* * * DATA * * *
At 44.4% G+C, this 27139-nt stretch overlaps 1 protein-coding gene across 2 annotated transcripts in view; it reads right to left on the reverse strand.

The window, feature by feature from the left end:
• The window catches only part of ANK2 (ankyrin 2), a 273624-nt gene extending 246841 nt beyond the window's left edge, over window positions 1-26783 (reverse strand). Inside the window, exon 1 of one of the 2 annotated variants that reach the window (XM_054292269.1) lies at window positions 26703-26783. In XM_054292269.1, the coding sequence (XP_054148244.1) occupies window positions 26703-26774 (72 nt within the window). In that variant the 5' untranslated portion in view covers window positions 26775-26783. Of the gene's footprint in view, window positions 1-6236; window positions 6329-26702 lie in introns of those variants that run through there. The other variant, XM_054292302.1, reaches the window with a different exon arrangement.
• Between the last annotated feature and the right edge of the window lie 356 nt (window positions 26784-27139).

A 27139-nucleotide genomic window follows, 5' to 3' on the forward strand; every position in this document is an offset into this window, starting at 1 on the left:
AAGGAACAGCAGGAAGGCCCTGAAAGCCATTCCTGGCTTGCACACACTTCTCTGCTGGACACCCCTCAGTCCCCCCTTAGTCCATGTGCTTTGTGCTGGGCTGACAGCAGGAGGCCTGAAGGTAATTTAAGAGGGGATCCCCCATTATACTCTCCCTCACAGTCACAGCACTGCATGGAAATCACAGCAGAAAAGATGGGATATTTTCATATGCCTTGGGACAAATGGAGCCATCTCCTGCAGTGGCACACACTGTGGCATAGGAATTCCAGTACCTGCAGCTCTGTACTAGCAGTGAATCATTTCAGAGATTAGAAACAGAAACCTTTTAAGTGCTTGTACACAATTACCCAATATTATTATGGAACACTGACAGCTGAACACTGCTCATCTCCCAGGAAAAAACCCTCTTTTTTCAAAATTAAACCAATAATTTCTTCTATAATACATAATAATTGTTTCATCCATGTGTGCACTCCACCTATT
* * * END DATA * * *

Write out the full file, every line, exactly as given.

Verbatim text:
At 44.4% G+C, this 27139-nt stretch overlaps 1 protein-coding gene across 2 annotated transcripts in view; it reads right to left on the reverse strand.

The window, feature by feature from the left end:
• The window catches only part of ANK2 (ankyrin 2), a 273624-nt gene extending 246841 nt beyond the window's left edge, over window positions 1-26783 (reverse strand). Inside the window, exon 1 of one of the 2 annotated variants that reach the window (XM_054292269.1) lies at window positions 26703-26783. In XM_054292269.1, the coding sequence (XP_054148244.1) occupies window positions 26703-26774 (72 nt within the window). In that variant the 5' untranslated portion in view covers window positions 26775-26783. Of the gene's footprint in view, window positions 1-6236; window positions 6329-26702 lie in introns of those variants that run through there. The other variant, XM_054292302.1, reaches the window with a different exon arrangement.
• Between the last annotated feature and the right edge of the window lie 356 nt (window positions 26784-27139).

A 27139-nucleotide genomic window follows, 5' to 3' on the forward strand; every position in this document is an offset into this window, starting at 1 on the left:
AAGGAACAGCAGGAAGGCCCTGAAAGCCATTCCTGGCTTGCACACACTTCTCTGCTGGACACCCCTCAGTCCCCCCTTAGTCCATGTGCTTTGTGCTGGGCTGACAGCAGGAGGCCTGAAGGTAATTTAAGAGGGGATCCCCCATTATACTCTCCCTCACAGTCACAGCACTGCATGGAAATCACAGCAGAAAAGATGGGATATTTTCATATGCCTTGGGACAAATGGAGCCATCTCCTGCAGTGGCACACACTGTGGCATAGGAATTCCAGTACCTGCAGCTCTGTACTAGCAGTGAATCATTTCAGAGATTAGAAACAGAAACCTTTTAAGTGCTTGTACACAATTACCCAATATTATTATGGAACACTGACAGCTGAACACTGCTCATCTCCCAGGAAAAAACCCTCTTTTTTCAAAATTAAACCAATAATTTCTTCTATAATACATAATAATTGTTTCATCCATGTGTGCACTCCACCTATT